By Andrew Young,

Why should I read it?

1 author picked An Easy Burden as one of their favorite books, and they share why you should read it.

What is this book about?

Andrew Young is one of the most important figures of the U.S. civil rights movement and one of America's best-known African American leaders. Working closely with Martin Luther King, Jr. and the Southern Christian Leadership Conference, he endured beatings and arrests while participating in seminal civil rights campaigns. In 1964, he became Executive Director of the SCLC, serving with King during a time of great accomplishment and turmoil. In describing his life through his election to Congress in 1972, this memoir provides revelatory, riveting reading. Young's analysis of the connection between racism, poverty, and a militarized economy will resonate with…


Book cover of Scalawag: A White Southerner's Journey through Segregation to Human Rights Activism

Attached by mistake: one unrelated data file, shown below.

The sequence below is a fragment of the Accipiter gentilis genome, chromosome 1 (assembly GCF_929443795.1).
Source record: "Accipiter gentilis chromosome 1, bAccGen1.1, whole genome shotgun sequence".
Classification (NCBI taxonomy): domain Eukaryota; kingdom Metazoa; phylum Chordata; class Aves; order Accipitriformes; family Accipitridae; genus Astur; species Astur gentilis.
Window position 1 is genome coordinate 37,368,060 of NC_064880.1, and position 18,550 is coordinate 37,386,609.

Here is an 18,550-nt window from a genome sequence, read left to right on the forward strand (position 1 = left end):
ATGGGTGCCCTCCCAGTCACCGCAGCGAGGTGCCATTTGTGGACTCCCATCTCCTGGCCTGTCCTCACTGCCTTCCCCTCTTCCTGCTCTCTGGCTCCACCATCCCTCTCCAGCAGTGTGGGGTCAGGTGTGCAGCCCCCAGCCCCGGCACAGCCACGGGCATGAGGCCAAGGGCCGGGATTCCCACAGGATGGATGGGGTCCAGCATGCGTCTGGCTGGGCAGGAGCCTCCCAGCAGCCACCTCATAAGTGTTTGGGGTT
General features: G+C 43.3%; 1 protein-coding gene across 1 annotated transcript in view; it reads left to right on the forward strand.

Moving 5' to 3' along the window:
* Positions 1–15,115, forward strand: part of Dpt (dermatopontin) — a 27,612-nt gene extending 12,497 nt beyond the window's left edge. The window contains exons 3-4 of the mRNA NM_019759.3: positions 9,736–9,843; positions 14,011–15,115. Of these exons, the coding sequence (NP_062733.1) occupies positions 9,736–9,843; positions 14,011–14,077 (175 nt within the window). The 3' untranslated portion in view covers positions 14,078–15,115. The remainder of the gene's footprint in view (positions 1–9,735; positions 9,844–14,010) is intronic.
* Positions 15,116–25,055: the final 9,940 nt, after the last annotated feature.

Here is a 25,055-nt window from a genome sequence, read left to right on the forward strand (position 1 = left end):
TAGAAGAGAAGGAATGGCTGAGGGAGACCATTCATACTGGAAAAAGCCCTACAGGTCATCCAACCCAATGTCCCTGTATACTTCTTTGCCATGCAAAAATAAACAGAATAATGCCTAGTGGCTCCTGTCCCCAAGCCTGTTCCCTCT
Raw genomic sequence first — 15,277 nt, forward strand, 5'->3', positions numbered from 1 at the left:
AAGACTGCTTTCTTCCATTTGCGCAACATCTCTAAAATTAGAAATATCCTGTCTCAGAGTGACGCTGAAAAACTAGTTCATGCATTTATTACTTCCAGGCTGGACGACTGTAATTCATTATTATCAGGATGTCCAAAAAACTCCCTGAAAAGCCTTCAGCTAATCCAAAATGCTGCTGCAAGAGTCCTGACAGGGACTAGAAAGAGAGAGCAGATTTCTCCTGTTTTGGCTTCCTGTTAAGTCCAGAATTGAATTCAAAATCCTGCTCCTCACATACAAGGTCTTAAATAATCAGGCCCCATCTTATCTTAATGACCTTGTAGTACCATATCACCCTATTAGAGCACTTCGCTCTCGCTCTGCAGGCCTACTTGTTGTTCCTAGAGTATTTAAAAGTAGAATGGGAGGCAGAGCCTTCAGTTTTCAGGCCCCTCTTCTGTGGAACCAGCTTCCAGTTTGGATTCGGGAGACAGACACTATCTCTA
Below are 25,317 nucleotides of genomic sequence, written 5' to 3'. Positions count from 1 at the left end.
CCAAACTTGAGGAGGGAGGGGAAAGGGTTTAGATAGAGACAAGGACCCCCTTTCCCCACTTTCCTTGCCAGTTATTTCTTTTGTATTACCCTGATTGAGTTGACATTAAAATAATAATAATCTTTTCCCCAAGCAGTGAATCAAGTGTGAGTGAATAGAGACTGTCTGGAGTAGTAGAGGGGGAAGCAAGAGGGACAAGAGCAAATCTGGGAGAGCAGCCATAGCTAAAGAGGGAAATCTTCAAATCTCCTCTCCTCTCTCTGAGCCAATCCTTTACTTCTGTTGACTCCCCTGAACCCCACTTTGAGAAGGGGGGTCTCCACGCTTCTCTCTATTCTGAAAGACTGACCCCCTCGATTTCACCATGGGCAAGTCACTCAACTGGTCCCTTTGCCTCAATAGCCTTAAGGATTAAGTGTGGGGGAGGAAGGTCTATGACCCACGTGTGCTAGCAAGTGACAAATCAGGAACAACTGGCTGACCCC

Clara Silverstein Author Of White Girl: A Story of School Desegregation

From my list on memoirs from the front lines of standing up to racism.

Why am I passionate about this?

As a white child bused to African American schools in Richmond, Virginia in the 1970s, I unwittingly stepped into a Civil Rights experiment that would shatter social norms and put me on a path to learning history not taught in textbooks. At first, I never expected to look back at this fraught time. Then I had children. The more I tried to tell them about my past, the more I wanted to understand the context. Why did we fall so short of America’s founding ideals? I have been reading and writing about American history ever since, completing a master’s degree and publishing books, essays, and poems.

Clara's book list on memoirs from the front lines of standing up to racism

Clara Silverstein Why did Clara love this book?